Detroit Red Wings v Columbus Blue Jackets
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New Jersey needed some blueline depth after this summer’s blockbuster Adam Larsson-for-Taylor Hall trade and now, they’ve addressed it.

On Wednesday, GM Ray Shero announced the club signed veteran defenseman Kyle Quincey to a one-year, $1.25 million deal.

Quincey, 31, spent the last four seasons in Detroit, emerging as a regular fixture on defense — but ’15-16 was hardly a positive campaign.

He missed 35 games with a serious ankle injury and, upon his return, never seemed to find his way into head coach Jeff Blashill’s good graces.

Blashill even scratched Quincey in Game 3 of Detroit’s opening-round playoff loss to Tampa, and didn’t provide a reason why — a pretty bold move for a player that, in ’13-14, appeared in all 82 games for the Red Wings, averaging nearly 21 minutes per night.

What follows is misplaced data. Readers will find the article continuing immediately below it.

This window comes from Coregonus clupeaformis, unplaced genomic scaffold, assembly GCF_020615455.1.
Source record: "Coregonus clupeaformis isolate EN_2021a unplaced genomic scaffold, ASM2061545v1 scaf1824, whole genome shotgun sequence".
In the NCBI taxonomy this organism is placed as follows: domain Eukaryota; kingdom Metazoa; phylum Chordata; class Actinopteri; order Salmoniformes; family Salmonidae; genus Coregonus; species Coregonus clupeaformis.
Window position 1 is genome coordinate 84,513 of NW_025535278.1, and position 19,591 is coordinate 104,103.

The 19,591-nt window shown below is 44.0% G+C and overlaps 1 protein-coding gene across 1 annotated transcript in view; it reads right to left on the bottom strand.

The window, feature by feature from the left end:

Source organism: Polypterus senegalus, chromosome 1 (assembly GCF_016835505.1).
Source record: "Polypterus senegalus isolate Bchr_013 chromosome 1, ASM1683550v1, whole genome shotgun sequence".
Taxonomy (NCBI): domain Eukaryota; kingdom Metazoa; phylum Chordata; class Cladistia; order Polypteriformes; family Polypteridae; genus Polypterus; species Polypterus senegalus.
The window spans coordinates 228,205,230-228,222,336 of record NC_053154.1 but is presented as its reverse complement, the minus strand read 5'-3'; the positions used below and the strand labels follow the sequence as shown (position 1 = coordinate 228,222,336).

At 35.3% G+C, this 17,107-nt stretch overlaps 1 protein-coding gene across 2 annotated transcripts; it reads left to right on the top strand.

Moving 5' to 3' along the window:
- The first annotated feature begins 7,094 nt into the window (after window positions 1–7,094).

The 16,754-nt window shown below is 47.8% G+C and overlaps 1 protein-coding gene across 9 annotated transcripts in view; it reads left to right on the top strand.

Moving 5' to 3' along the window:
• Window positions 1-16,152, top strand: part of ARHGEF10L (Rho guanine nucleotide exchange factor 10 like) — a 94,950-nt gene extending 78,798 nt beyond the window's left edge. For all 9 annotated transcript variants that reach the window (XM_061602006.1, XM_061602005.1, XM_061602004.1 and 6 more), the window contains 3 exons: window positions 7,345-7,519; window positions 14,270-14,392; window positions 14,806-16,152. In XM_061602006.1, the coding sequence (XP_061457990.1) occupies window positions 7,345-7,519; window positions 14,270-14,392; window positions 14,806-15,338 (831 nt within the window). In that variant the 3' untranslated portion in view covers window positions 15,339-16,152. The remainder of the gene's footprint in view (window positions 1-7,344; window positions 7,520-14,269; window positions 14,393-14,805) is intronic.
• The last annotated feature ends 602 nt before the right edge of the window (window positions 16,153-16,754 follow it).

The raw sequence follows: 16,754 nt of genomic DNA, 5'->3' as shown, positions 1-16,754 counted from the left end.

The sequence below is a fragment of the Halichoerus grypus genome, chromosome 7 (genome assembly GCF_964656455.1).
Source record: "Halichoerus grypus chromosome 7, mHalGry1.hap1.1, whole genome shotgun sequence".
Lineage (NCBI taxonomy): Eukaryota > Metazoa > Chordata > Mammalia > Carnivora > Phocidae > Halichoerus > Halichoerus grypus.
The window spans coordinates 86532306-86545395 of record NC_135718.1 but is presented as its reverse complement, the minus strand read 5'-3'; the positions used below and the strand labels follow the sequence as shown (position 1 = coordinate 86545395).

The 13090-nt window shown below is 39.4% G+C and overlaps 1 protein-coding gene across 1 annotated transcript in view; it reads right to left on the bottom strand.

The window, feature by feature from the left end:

Overall, this move seems like a pretty reasonable gamble from the Devils. Quincey has his flaws, but the term is short and the money is relatively low.

(Especially considering Quincey’s coming off a two-year, $8.5 million deal that paid $4.25M annually.)

Shero could end up getting a nice return on his investment. Quincey projects  to challenge for top-four minutes in New Jersey, looking to break into a group that features the likes of Andy Greene, Damon Severson, John Moore and Ben Lovejoy.

Jon Merrill, Steve Santini and Brandon Gormley are also in that mix, though likely to be challenging for spots on the bottom pair.